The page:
FIRST PERSON - Alex Magno (The Philippine Star) - December 9, 2015 - 9:00am

Mar Roxas’ campaign strategy may have been working on entirely wrong assumptions. This might explain why he has been faring so badly in the surveys despite his robust war chest.

The last SWS nationwide survey tested for the value of endorsements. That survey shows President Benigno Aquino’s endorsement carries negative value for the candidate he blesses. It is a reverse Midas touch.

In the National Capital Region, the endorsement of the sitting president is most debilitating. In this most populous region, Roxas’ ratings are mired in the single digits.

One wonders how far the Roxas campaign could go carrying the weight of the sitting president like a monkey on the candidate’s back. I have it on good source that it is President Aquino’s idea to make Mar Roxas seem like a clone, mouthing his vacuous “Daang Matuwid” mantra and walking around wearing that ridiculous yellow shirt and ribbon.

Mar Roxas seems content playing the role of a puppet, indistinguishable from the puppeteer. He is not trying to evolve a political identity separate from his endorser. The two men seem to have a rather curious, slightly perverse, relationship that drives them to political oblivion. 

Instead of curing the basic flaw of having no distinct political personality, the Roxas campaign has been trying to offset the popularity handicap by heavy advertising in the provinces. One veteran politician laughingly describes this strategy as “surrounding the cities from the countryside” – borrowing Mao’s obsolete dictum.

There is a serious problem with this. Three-quarters of our voters live in highly urbanized towns and cities. The huge tarpaulins in the remote communities will yield the least bang per buck. Those tarpaulins are reportedly being collected by the rural poor and used to reinforce their dwellings. At least they result in some social good.

This strategy is complemented by face-time with beneficiaries of the conditional cash transfer program. The objective here is to finally convert the dole-out program into a comprehensive vote-buying operation. This is traditional politics in its worst form, representing the perfection of pork-barrel politics.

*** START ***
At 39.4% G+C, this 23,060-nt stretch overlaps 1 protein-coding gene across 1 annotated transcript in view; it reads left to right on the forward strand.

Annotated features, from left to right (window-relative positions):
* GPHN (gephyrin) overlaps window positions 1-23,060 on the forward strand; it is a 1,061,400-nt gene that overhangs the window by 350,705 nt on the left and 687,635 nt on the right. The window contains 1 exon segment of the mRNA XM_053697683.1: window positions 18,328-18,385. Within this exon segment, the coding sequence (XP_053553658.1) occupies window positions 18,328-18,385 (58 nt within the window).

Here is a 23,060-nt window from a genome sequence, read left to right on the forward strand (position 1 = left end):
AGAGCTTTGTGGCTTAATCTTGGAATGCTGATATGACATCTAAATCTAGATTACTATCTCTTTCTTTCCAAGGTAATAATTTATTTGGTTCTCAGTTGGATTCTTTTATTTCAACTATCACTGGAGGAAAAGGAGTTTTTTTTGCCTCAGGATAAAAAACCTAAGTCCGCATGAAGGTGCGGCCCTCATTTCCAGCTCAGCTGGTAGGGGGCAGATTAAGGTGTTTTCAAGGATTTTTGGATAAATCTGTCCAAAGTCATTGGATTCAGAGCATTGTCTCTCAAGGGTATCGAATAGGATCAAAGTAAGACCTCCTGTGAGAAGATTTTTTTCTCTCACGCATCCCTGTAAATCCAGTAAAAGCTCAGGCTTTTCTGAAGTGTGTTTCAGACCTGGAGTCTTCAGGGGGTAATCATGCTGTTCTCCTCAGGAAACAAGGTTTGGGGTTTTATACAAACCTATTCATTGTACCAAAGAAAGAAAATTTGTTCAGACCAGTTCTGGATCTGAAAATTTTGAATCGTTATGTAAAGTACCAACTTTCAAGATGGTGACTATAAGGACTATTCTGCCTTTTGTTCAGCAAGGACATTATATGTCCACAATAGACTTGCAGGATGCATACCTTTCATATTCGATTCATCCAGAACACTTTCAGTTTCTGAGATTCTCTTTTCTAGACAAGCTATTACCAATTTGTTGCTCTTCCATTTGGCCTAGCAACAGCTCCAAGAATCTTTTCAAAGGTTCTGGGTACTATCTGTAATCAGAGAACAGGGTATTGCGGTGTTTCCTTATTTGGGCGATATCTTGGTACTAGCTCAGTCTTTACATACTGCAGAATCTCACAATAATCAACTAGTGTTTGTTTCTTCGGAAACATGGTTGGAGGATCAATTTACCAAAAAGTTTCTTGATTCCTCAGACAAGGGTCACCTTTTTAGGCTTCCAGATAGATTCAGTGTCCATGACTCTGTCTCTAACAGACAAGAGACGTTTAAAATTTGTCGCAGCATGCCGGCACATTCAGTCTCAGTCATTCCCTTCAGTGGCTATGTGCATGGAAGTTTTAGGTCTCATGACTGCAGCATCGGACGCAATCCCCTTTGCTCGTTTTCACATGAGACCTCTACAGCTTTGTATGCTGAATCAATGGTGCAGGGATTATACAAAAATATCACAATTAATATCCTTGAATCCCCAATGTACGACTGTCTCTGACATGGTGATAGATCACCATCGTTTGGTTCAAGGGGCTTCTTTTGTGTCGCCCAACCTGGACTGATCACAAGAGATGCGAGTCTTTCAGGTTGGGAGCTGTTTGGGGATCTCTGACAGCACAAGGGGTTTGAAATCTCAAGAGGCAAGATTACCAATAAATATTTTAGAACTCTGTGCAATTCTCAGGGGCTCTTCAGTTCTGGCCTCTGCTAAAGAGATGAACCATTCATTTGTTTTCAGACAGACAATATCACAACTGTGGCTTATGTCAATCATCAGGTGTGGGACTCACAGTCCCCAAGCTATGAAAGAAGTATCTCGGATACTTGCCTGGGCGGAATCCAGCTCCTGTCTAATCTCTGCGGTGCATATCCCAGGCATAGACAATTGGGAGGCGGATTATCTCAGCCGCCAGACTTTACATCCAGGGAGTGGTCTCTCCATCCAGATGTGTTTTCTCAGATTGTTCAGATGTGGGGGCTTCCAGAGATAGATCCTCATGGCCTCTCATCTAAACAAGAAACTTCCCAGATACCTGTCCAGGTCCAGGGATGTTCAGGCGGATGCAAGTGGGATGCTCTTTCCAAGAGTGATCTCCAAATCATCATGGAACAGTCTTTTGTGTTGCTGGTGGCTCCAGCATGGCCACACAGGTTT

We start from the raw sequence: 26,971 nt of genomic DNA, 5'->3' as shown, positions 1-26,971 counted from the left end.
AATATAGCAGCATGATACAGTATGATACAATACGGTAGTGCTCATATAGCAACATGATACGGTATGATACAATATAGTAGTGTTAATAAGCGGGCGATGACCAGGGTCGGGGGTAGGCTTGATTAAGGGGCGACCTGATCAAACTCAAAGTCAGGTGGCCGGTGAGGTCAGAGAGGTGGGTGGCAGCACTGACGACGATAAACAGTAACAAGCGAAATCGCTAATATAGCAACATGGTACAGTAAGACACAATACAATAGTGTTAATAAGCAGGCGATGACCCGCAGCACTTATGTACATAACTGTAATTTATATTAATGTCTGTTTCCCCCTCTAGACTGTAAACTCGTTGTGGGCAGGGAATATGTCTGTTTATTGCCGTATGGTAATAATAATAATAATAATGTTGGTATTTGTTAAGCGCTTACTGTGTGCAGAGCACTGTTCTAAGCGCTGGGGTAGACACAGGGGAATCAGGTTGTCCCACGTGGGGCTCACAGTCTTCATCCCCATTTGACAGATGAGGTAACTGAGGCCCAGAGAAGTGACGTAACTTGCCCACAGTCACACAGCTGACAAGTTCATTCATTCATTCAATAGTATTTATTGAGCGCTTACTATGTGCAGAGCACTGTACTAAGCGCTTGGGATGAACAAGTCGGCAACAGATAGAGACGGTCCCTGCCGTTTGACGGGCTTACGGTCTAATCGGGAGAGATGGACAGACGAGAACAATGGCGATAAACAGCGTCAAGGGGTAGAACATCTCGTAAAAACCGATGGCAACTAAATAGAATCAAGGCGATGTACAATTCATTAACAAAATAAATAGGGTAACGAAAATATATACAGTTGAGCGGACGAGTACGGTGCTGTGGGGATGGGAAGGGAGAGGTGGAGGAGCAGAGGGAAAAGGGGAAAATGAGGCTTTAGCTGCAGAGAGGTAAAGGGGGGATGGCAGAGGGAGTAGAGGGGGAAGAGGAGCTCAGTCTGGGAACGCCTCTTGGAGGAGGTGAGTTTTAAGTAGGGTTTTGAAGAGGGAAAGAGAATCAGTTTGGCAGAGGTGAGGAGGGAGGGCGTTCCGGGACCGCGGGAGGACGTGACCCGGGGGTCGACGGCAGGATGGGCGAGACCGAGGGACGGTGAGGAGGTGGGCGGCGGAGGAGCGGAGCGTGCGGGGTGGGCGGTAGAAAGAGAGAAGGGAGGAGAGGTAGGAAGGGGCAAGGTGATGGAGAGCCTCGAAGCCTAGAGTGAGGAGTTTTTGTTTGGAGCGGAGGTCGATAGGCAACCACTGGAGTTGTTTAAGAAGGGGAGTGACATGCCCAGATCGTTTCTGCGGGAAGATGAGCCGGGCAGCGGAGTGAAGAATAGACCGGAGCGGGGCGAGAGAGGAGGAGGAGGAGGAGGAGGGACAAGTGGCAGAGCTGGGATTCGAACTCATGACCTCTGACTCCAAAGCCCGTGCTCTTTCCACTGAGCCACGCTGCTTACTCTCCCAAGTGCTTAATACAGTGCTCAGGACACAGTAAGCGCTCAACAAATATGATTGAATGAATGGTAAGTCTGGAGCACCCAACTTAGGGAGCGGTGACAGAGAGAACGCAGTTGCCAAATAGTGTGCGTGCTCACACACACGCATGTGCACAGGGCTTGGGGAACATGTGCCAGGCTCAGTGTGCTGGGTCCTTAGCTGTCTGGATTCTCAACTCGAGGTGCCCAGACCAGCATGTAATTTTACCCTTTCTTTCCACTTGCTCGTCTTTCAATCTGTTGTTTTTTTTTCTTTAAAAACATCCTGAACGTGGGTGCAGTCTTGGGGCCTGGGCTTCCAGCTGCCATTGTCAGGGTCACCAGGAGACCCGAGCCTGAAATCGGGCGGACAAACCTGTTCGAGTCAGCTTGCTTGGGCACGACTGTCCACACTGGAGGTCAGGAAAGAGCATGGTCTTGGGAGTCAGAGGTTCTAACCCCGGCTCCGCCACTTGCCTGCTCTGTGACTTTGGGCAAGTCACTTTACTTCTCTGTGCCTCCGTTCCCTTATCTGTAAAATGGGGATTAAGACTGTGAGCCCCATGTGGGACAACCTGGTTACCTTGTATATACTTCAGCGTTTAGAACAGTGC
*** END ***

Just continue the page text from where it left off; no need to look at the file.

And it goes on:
I am not sure if this operation, masterminded by DSWD Secretary Dinky Soliman, will yield tide-turning results. The poorest income bracket is also the strongest constituency for Vice-President Jejomar Binay, Roxas’ most resilient rival.

Another cure applied by the Roxas campaign for his chronically low survey ratings is massive advertising. He has flooded radio and television outlets with highly intermittent ads. This includes all sorts of celebrity endorsements that may, of course, be had for a price.

There is a threshold where intermittent ads cross from being entertaining to being annoying. The Roxas campaign has crossed that. The subtext the audience gets from such high-intermittence advertising is that the Roxas campaign is simply awash with cash.

But money can’t buy Roxas love.

Ads are useful only in building up name-recall. Roxas already has 100% name-recall. His grandfather, a namesake, appears on the peso bill. There is Roxas City and Roxas Avenue.

We all know he exists. That knowledge of his existence does not translate into voter enthusiasm for his candidacy. That is the riddle the Roxas campaign cannot seem to crack. All his lazy campaign handlers are content throwing more money at the problem of poor voter reception.

Right now voters see Mar Roxas simply as the rich candidate, with billions to burn, vainly trying to buy his way to the presidency.

All the spending the LP seems ready to do to pump up an unpopular candidacy threatens to eclipse the expensive 1969 Marcos campaign for reelection. That instance of administration overspending resulted in hyperinflation in the wake of elections. The perception that Marcos bought his way to a second term also caused deep political polarization in the aftermath.

Roxas should study this historical episode closely. It is entirely possible he could spend his way to the presidency (helped by the disqualification of his rivals).

But he will rule over a deeply cynical citizenry, a nation unwilling and unable to love its leader. He will be the monkey on the people’s back.


In many developing societies, power distributors sell their supply to consumers on a prepaid basis.

The technology is there. The consumers, especially the poor, like the technology. It helps them monitor their power consumption and fit that to their budget – much like prepaid SIM cards on phones.

Meralco has the technology. Consumers here like it as well. But the prepaid power distribution program is being run only on a pilot basis.

The Energy Regulatory Commission (ERC) allowed Meralco to install 40,000 prepaid connections. That has been fully deployed.

The power distribution company proposes to add 100,000 more prepaid connections because of positive consumer feedback.

Meralco has a customer base of 4.5 million. Those on the prepaid program constitute a very small percentage of that customer base. The distribution utility reports that more and more clients want to get power on a prepaid basis.

One could count the many advantages of widening the prepaid power distribution program. Government-supported mass housing projects, for instance, could save on electricity bill deposits, enabling the funds earmarked for this to be used to build social service facilities. The distribution utility will likewise benefit from lesser customer defaults on power bills.

The new technology that enables prepaid power billing is a win-win solution for everyone.  It is a wonder the distribution utility does not seem to be widening its use fast enough and the regulatory agency does not seem to share the enthusiasm of consumers for prepaid solutions.


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